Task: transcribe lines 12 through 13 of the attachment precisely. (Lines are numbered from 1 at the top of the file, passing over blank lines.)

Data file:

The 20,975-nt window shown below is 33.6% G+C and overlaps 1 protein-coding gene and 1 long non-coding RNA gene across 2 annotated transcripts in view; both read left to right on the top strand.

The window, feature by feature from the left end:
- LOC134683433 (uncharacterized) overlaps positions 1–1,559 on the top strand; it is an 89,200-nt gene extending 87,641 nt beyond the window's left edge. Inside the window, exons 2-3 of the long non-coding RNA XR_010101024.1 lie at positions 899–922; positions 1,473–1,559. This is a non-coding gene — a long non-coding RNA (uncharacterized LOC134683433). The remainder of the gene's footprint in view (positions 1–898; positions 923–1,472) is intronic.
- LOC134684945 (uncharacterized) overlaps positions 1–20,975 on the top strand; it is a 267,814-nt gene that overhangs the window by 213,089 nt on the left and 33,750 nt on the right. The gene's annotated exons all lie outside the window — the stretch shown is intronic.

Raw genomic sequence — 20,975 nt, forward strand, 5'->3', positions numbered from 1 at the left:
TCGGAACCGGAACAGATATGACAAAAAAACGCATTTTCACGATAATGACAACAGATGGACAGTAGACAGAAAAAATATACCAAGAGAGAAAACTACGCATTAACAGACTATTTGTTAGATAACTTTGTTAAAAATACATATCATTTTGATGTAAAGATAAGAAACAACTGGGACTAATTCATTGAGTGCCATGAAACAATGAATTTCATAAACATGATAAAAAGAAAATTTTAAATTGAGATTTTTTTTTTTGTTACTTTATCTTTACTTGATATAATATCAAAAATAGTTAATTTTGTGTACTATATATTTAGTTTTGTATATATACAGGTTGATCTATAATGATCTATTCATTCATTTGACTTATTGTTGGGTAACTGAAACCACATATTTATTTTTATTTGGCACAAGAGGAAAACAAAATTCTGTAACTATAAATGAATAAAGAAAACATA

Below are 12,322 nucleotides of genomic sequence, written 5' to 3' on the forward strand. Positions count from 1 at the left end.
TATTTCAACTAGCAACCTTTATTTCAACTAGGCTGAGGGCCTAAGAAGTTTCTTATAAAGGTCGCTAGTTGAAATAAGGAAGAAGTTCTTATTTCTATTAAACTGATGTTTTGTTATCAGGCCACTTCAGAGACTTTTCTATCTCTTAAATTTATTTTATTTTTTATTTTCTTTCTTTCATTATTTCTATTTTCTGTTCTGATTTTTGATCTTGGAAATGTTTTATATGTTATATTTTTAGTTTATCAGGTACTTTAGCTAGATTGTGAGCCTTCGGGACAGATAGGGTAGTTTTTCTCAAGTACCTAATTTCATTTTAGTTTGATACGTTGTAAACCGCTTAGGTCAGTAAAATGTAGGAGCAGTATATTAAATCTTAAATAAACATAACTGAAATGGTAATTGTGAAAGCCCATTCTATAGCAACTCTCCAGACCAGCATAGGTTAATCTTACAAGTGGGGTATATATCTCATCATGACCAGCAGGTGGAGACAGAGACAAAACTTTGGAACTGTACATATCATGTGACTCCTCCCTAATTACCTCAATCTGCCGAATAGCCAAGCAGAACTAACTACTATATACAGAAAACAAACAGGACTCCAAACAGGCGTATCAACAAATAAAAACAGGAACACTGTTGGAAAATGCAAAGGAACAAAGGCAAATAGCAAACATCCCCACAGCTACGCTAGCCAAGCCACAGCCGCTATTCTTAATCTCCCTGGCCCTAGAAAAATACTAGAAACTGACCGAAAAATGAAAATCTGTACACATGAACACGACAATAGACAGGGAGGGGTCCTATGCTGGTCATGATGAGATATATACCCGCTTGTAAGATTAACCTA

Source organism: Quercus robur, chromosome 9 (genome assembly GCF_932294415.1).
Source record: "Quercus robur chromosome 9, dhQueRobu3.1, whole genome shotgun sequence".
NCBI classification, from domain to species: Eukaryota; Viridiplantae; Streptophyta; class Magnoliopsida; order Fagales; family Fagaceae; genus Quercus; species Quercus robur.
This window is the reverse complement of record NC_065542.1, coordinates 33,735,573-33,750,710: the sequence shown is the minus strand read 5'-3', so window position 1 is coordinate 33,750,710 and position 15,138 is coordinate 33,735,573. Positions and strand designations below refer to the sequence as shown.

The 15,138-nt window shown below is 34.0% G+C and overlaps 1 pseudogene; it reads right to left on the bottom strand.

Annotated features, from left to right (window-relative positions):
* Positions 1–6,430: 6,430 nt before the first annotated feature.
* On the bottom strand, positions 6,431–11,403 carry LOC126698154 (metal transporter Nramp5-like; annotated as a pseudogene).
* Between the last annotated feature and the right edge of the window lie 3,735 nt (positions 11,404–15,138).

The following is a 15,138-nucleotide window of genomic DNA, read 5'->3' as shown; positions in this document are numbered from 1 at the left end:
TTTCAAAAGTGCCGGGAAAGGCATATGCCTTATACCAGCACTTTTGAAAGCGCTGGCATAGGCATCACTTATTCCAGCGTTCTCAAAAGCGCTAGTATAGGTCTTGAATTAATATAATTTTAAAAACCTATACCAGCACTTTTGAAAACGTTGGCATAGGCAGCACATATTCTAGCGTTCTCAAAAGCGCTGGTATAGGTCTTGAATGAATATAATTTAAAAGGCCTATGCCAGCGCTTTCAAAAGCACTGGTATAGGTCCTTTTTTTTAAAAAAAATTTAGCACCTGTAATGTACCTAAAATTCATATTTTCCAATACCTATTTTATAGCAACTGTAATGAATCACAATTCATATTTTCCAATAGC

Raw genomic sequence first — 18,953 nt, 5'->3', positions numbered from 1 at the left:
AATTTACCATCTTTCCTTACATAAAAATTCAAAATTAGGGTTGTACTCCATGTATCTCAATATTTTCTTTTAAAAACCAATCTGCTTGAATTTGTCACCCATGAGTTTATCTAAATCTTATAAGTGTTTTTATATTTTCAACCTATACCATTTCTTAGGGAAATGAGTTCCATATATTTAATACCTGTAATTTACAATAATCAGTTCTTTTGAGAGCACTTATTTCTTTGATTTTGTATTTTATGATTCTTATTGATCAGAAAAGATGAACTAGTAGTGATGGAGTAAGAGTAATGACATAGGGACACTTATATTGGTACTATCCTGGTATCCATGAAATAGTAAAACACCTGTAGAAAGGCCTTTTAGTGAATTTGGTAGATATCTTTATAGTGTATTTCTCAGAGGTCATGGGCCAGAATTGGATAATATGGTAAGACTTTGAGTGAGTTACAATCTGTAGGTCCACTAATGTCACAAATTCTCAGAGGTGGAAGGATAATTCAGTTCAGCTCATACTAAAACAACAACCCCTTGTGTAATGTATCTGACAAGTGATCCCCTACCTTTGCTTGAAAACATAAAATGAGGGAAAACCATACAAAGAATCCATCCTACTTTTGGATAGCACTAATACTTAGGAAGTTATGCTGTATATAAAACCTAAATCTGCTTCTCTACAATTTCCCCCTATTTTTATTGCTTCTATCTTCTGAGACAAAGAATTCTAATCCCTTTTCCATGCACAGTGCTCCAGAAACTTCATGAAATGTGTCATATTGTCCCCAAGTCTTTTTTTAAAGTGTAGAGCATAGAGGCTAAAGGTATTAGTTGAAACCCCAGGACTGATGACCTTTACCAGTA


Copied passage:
This window is the reverse complement of record NC_065542.1, coordinates 33,735,573-33,750,710: the sequence shown is the minus strand read 5'-3', so window position 1 is coordinate 33,750,710 and position 15,138 is coordinate 33,735,573. Positions and strand designations below refer to the sequence as shown.

The 15,138-nt window shown below is 34.0% G+C and overlaps 1 pseudogene; it reads right to left on the bottom strand.